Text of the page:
But detail matters too. We discussed if the author's name should be above, or below, the title. Above was a nice and clear space, while below risked getting it mixed up, visually speaking, with the subtitle and the "tree of life". But we are hard-wired in the West to read top to bottom. The title is the opening statement - this is a book about Charles Darwin - and visually and verbally it has a joke tucked in; people smile (I know, I've seen them). But if they don't see the author's name till after that, then it forms a second joke, a punchline, that the reader didn't see coming: that this book is by another Darwin.
It was important, too, that the "tree" was effective both for readers who know it's derived from The Ancestor's first "tree of life" diagram of the evolution of species from common ancestors, and for everyone else. The diagram is pretty famous among anyone interested in these thing - but that's still only a fraction of the people who we can hope would be interested in the book. Some of the designer's versions of the tree were flat colour, but the varied, speckly colours, and the drop-shadow, of the final choice is both visually more dynamic, and to my eye evokes something organic: a microscope slide in biology, perhaps. Since this is not a book about evolution, nor about The Ancestor, accuracy to the actual diagram isn't important, what matters is that it accurately evokes the way the book takes all those things and appliqués them together to make a narrative of my journey.
It also matters that the sales team of Holland House Books love it, and so did the vastly experienced and successful booksellers at my local independent bookshop, Village Books. When I took in the Advance Information sheet which is each book's calling card in the trade, their always-friendly welcome to a local author (and good customer) turned into an "Oh, yes," when they saw the title, and an "Oh, fantastic!", and a big thumbs-up, as they assimilated the cover. Booksellers know more than anyone else about the day-to-day reality of what draws readers to books, or doesn't.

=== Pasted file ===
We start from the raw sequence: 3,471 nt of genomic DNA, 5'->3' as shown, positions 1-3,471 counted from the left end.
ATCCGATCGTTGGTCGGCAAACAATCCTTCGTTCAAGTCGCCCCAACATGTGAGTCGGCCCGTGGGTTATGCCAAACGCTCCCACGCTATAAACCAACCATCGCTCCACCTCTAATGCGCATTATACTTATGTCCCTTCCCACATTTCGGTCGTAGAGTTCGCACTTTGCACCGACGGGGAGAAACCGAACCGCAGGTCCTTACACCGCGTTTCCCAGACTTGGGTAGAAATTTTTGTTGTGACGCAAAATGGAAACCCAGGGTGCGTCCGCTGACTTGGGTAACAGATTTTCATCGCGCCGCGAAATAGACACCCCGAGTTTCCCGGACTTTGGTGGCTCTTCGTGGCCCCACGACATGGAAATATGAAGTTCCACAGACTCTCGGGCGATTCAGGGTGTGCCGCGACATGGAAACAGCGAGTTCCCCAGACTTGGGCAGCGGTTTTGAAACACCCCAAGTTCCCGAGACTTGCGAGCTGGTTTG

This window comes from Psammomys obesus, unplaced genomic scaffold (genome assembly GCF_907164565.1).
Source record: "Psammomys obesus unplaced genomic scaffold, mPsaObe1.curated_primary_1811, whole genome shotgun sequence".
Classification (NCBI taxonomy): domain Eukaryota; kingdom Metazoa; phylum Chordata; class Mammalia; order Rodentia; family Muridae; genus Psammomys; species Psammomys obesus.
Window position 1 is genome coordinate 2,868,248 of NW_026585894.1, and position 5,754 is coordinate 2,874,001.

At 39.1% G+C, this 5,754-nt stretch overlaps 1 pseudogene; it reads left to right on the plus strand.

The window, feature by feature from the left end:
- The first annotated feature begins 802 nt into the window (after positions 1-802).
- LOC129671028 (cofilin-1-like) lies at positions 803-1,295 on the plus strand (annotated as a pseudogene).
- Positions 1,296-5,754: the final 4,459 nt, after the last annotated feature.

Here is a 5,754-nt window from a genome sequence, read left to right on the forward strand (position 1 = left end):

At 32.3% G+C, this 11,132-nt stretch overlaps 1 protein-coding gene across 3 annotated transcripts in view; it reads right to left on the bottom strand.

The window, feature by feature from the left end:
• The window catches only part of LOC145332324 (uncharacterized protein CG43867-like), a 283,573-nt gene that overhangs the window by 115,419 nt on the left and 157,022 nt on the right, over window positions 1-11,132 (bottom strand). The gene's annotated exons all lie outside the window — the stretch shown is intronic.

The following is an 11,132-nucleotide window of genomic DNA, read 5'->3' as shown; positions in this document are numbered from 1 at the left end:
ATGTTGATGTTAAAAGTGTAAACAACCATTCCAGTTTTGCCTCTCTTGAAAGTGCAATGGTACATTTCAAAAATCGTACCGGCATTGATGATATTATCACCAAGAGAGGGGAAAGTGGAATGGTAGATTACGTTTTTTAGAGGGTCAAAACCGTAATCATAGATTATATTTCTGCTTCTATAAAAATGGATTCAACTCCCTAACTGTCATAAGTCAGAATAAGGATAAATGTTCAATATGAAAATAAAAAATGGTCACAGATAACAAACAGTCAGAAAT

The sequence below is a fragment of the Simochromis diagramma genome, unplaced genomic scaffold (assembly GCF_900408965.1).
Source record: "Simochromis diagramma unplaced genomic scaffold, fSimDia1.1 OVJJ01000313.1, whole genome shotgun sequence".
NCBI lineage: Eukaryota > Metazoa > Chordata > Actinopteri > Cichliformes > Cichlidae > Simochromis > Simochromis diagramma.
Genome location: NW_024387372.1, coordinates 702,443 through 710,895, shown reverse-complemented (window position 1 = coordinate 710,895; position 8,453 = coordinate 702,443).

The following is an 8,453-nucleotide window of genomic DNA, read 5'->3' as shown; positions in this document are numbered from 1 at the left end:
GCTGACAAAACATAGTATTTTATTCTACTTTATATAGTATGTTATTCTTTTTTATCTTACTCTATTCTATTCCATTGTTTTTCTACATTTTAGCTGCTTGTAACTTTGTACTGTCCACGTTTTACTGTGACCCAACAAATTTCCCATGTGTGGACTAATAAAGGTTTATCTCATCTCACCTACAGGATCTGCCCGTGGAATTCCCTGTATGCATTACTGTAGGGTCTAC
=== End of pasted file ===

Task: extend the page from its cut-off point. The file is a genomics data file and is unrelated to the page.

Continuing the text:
If your book has sold rights in other countries - particularly if that's happened via your publisher - then the chances are you'll have very little input into the covers. Visual traditions are very different even between North America and the UK (which is another reason to resist automatically selling a publisher World Rights), and so are their book markets, so on the whole you'll just get what you get. But as an idea of what might happen, I've rooted out all the different copies I can find of The Mathematics of Love.
Left to right, top to bottom (hb = hardback, pb=paperback, tpb=trade paperback)
US hb, Spanish hb, UK hb, Portuguese tpb, Turkish tpb
US pb, Spanish pb, UK pb, French tpb, Russian hb
UK Large Print, UK bound proof*, UK bound proof for the paperback (this an unusual thing), audio book, Polish hb
* the UK bound proof had an outer cover cut like the letters, and inside that was sales blurb. That was very expensive, and very rare.
Notice how the quite literary-looking, and square royal format UK hb was very cleverly morphed and riffed into the paperback - clearly the same book, but subtly different. You can't see that the US hb had lovely deckle-edged paper to give it a vintage feel, and a cover that surprised my agent, given how prudish the US market can be, but the pb definitely went after a different, less overtly historical-fiction market. Notice too how many of the foreign publishers went with the UK design - but others did their different thing. And the strap on the Spanish hardback mentions The Ancestor, but then, they are his Spanish publisher...
Like I said, always remember that the cover is, at heart, a sales tool.